Railroad Company v. Collector (100 U.S. 595)

Railroad Company v. Collector (100 U.S. 595) by Samuel Freeman Miller
Court Documents

United States Supreme Court

100 U.S. 595

Railroad Company  v.  Collector

ERROR to the Circuit Court of the United States for the District of Massachusetts.

This is a suit by the Michigan Central Railroad Company against Charles W. Slack, collector of internal revenue for the third collection district of Massachusetts, to recover a tax or duty of $860.33, paid to him, under protest, on the twenty-eighth day of February, 1870; which tax was assessed on or about the 19th of that month on sterling bond interest paid by said company in London in gold, in the previous month of January, by cashing certain coupons which then fell due.

The coupons were attached to certain sterling bonds issued by said company, to the amount of 95,700, and negotiated by their agents in London in 1852, or early in 1853. The bonds were due in July, 1872, and paid at maturity, in gold, in London.

So far as the company know, not one of them was ever held by any person in the United States, or by other than non-resident aliens, and the interest accruing was regularly paid in gold in full in London, without rebate or reservation of the United States internal-revenue tax.

Appeal was duly made to the Commissioner of Internal Revenue before this suit was brought.

The court below found for the defendant, whereupon the company brought the case here, and assigns for error that the court below erred in finding that Congress had power to impose the tax in controversy, and that, upon the facts, judgment must be for the defendant.

Mr. Francis W. Palfrey for the plaintiff in error.

It is a conceded proposition that the United States has not the power to tax non-resident aliens directly. As persons, they are not liable to our taxation. But it is alleged that their property was within our jurisdiction, and therefore taxable. The reply to this proposition is:--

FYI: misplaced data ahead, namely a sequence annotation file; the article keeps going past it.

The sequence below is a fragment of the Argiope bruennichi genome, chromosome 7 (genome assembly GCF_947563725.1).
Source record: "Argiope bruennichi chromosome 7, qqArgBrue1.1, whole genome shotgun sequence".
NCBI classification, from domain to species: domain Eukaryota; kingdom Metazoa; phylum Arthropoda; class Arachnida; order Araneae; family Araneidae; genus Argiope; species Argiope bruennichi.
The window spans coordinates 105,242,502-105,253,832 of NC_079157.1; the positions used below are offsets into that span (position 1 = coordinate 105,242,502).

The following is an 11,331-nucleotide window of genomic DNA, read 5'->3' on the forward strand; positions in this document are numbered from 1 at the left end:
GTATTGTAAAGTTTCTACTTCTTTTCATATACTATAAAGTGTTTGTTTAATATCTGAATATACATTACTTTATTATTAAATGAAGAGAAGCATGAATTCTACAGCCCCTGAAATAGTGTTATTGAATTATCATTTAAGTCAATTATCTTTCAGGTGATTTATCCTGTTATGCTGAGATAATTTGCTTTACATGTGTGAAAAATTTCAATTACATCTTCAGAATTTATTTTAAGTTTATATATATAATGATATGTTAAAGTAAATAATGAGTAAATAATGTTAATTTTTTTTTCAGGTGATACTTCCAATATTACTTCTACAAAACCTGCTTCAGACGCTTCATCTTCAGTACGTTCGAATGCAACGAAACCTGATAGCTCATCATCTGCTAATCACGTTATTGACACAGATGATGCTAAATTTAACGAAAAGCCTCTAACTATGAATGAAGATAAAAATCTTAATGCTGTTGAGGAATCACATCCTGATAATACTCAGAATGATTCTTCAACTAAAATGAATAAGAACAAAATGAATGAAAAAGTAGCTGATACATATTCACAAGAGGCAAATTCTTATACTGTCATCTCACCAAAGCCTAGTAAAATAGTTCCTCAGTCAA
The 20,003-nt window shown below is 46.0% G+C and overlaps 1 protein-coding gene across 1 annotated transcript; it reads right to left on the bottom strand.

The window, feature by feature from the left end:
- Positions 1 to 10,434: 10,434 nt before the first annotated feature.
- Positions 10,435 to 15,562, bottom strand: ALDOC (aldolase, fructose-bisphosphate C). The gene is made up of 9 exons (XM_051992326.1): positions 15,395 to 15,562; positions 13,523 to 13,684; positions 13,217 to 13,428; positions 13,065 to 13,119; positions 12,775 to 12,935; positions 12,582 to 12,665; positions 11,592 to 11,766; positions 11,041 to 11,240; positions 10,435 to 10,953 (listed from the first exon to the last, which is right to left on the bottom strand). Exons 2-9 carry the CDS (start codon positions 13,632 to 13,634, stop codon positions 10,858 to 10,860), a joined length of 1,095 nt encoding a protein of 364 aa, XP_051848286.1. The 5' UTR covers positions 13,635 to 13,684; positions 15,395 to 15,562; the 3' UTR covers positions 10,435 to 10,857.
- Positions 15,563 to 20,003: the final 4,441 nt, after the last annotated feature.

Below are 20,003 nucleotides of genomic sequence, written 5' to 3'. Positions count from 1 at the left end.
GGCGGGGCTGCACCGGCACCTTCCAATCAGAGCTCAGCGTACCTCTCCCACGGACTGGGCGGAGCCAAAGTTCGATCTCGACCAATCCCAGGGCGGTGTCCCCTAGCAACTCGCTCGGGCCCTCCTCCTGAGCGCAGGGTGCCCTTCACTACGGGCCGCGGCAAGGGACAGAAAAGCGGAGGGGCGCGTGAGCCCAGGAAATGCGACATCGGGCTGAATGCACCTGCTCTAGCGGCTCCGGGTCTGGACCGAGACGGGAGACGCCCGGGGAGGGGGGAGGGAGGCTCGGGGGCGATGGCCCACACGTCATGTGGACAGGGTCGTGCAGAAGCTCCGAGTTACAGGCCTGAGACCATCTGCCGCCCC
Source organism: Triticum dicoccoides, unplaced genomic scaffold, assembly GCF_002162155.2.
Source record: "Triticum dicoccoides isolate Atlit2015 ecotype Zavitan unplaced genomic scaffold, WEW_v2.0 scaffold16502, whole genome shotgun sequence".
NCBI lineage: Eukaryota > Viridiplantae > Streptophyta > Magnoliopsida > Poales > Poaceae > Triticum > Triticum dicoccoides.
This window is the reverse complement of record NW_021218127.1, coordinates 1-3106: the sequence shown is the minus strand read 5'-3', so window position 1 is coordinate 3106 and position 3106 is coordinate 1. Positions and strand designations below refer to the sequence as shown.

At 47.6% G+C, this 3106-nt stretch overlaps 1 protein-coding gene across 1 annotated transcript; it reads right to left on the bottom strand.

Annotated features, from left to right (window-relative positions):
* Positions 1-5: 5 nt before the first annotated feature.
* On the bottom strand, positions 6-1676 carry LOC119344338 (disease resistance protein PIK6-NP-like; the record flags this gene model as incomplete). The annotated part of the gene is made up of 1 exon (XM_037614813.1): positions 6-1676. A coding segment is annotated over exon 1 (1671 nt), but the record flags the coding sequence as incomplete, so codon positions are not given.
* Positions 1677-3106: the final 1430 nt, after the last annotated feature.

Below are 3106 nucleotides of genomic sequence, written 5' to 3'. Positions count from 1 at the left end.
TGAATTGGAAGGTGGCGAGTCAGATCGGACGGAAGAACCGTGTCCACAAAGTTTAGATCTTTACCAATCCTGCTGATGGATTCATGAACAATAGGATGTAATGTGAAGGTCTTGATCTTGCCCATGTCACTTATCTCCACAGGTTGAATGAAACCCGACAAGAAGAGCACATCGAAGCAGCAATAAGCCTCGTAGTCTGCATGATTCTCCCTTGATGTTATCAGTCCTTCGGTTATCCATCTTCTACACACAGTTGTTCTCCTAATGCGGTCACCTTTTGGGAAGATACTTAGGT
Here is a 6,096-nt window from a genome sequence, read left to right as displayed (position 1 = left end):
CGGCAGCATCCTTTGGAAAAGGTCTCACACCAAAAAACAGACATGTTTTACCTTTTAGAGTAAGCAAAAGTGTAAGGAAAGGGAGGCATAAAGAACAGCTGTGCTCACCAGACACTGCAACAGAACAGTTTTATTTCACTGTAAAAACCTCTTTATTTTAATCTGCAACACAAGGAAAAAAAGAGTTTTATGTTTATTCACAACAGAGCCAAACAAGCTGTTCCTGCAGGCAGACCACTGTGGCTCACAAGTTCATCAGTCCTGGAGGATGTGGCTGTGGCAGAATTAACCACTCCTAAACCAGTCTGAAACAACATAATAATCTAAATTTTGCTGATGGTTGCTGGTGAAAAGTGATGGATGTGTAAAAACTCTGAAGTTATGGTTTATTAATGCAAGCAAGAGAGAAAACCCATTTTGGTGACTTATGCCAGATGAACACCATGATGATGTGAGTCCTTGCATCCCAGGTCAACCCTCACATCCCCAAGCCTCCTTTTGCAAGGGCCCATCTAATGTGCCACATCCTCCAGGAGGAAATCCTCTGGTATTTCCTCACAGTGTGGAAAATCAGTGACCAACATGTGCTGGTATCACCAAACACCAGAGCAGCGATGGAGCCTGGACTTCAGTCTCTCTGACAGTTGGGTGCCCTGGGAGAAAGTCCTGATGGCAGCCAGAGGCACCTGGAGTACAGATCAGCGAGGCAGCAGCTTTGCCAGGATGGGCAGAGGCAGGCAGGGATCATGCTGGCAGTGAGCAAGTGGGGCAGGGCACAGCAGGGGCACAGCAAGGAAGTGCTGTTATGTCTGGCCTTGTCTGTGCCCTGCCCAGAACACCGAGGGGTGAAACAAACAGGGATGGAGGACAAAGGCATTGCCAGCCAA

1. That it is settled law in this court that the internal-revenue taxation on coupon interest is a tax on income, and so a tax on persons.

2. That the money set apart by the railroad company to pay the coupon interest due to its non-resident alien bondholders was not taxable property within the jurisdiction of the United States.

In support of the first proposition, it can hardly be necessary to do more than to cite Haight v. Railroad Company, 6 Wall. 15; Railroad Company v. Jackson, 7 id. 262, 269; Barnes v. The Railroads, 17 id. 294; United States v. Railroad Company, id. 322; Stockdale v. Insurance Companies, 20 id. 323, 330, 337; Railroad Company v. Rose, 95 U.S. 78.

And in support of the second: State Tax on Foreign-held Bonds, 15 Wall. 300, 324, 325; Murray v. Charleston, 96 U.S. 432; Caruthers v. Humphrey, 12 Mich. 270; Van Husan v. Kanouse, 13 id. 303; Union Bank v. The State, 9 Yerg. (Tenn.) 490; Oliver v. Washington Mills, 11 Allen (Mass.), 268, 273.

The Solicitor-General, contra.

MR. JUSTICE MILLER delivered the opinion of the court.


This work is in the public domain in the United States because it is a work of the United States federal government (see 17 U.S.C. 105).